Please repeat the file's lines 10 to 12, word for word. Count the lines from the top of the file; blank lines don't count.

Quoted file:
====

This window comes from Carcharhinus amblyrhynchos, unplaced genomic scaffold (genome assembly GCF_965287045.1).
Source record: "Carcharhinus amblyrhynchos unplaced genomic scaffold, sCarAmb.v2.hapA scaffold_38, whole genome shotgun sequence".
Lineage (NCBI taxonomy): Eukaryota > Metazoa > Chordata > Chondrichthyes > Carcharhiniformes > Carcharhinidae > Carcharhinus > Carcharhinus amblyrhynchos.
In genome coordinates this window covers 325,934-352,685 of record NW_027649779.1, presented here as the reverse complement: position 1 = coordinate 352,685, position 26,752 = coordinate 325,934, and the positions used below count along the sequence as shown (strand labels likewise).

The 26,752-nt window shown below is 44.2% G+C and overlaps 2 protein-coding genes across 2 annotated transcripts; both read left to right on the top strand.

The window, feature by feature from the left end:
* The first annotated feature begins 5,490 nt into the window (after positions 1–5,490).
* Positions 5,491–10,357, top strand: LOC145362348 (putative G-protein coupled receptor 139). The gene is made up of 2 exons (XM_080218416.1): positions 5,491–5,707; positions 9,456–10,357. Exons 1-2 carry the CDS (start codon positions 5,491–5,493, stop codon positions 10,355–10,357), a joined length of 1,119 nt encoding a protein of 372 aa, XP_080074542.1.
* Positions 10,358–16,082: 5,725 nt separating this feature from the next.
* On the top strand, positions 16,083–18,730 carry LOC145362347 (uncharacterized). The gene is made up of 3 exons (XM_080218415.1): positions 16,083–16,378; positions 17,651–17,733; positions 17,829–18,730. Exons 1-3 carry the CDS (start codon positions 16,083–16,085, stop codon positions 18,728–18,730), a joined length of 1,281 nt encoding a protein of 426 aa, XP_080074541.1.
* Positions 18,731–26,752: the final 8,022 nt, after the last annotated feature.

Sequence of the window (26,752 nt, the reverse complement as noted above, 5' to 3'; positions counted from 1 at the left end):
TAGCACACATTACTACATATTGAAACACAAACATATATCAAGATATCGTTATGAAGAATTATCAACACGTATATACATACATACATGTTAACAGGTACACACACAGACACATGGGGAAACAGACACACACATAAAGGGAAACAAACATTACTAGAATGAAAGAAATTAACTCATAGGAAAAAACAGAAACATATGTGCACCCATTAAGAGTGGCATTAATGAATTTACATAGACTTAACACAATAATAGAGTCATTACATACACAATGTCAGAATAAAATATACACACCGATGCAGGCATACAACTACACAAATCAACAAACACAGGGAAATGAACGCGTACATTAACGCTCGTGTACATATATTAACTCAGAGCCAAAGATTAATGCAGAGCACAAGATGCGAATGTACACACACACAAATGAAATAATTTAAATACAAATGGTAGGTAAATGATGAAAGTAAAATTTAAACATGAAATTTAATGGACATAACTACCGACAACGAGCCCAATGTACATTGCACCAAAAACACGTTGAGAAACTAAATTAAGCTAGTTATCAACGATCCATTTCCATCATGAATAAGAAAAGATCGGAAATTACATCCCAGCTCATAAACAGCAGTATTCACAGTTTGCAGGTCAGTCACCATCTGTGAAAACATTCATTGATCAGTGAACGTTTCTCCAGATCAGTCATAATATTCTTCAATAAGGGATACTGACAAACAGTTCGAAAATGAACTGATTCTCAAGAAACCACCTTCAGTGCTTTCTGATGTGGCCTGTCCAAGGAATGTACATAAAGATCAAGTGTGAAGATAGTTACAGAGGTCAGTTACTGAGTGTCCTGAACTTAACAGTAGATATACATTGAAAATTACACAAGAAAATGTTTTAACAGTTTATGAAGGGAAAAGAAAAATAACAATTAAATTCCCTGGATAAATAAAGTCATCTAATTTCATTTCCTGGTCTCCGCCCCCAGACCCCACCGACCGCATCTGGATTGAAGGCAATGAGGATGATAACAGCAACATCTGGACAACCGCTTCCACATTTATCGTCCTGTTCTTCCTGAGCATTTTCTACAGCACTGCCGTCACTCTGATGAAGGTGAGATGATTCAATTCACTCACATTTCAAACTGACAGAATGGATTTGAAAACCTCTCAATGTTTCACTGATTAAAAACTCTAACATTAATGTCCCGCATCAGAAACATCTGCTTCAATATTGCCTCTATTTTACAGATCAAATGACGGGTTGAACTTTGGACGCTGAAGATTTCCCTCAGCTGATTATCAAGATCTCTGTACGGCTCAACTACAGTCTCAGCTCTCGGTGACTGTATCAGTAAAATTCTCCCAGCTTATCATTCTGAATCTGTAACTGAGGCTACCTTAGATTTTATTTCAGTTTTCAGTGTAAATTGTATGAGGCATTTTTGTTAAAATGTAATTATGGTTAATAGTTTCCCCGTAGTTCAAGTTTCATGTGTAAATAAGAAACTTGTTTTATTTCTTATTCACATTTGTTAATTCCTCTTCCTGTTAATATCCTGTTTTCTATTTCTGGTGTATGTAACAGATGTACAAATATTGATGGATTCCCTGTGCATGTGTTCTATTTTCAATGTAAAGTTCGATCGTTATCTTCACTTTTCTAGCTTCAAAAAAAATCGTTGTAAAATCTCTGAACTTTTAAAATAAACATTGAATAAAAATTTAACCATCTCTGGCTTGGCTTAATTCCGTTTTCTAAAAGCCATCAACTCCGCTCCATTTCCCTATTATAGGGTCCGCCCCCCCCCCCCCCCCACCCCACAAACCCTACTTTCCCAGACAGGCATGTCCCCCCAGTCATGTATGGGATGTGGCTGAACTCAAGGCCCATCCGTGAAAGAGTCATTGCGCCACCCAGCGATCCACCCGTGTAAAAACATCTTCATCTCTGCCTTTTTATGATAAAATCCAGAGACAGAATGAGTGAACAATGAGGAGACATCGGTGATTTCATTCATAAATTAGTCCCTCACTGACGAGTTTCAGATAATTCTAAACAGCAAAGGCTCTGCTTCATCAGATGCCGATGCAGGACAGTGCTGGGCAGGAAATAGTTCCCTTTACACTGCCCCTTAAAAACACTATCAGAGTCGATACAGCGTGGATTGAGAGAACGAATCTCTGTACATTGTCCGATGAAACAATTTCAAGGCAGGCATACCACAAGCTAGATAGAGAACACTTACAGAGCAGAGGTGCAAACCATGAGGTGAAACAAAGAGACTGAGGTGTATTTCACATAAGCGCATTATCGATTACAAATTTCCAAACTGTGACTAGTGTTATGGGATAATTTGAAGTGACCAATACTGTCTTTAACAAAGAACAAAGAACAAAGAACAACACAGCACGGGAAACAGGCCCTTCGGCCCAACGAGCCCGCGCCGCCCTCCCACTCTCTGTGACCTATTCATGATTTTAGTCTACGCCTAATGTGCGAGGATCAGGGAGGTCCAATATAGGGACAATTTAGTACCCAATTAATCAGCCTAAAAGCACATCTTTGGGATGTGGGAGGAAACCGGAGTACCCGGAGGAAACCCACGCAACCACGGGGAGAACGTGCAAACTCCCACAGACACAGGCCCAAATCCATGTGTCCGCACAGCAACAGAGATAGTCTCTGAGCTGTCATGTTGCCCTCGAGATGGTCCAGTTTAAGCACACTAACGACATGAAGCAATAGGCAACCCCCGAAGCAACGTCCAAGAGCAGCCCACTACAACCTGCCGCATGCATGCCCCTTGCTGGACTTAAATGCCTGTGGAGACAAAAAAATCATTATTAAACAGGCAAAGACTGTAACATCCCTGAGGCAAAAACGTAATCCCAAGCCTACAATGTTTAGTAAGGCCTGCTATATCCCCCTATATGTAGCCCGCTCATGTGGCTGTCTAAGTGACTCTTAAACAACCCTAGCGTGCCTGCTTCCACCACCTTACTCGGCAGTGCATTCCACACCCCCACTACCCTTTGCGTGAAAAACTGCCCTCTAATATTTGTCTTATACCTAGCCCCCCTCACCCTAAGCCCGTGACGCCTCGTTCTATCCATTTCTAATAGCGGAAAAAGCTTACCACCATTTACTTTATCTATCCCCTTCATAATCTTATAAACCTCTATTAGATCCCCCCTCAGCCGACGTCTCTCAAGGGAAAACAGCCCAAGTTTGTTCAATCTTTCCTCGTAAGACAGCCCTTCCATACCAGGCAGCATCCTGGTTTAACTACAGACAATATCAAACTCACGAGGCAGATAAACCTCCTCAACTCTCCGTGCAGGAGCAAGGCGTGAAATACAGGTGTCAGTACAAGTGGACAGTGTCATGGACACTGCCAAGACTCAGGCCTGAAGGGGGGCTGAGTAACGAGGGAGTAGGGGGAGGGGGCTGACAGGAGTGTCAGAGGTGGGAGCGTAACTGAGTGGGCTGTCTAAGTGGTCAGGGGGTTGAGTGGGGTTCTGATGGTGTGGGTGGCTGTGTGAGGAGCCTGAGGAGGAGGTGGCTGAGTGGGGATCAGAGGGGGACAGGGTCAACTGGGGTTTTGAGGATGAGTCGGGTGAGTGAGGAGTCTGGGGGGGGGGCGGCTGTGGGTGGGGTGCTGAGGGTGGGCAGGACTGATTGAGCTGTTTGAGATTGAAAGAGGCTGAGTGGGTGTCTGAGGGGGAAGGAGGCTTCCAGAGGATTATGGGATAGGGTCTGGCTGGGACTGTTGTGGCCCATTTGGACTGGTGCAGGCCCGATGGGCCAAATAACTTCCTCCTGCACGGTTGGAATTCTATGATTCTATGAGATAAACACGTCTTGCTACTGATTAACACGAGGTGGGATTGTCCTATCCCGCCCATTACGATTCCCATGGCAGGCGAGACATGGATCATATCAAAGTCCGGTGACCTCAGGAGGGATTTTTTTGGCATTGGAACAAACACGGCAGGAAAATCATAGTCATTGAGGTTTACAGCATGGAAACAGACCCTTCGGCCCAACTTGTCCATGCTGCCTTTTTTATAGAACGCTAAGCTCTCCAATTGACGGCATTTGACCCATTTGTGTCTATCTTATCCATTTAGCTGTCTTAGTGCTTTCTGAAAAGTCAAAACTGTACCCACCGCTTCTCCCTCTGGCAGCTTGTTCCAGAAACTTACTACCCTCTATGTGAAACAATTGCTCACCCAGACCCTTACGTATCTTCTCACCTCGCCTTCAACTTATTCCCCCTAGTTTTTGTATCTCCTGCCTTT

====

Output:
* On the top strand, positions 16,083–18,730 carry LOC145362347 (uncharacterized). The gene is made up of 3 exons (XM_080218415.1): positions 16,083–16,378; positions 17,651–17,733; positions 17,829–18,730. Exons 1-3 carry the CDS (start codon positions 16,083–16,085, stop codon positions 18,728–18,730), a joined length of 1,281 nt encoding a protein of 426 aa, XP_080074541.1.
* Positions 18,731–26,752: the final 8,022 nt, after the last annotated feature.

Sequence of the window (26,752 nt, the reverse complement as noted above, 5' to 3'; positions counted from 1 at the left end):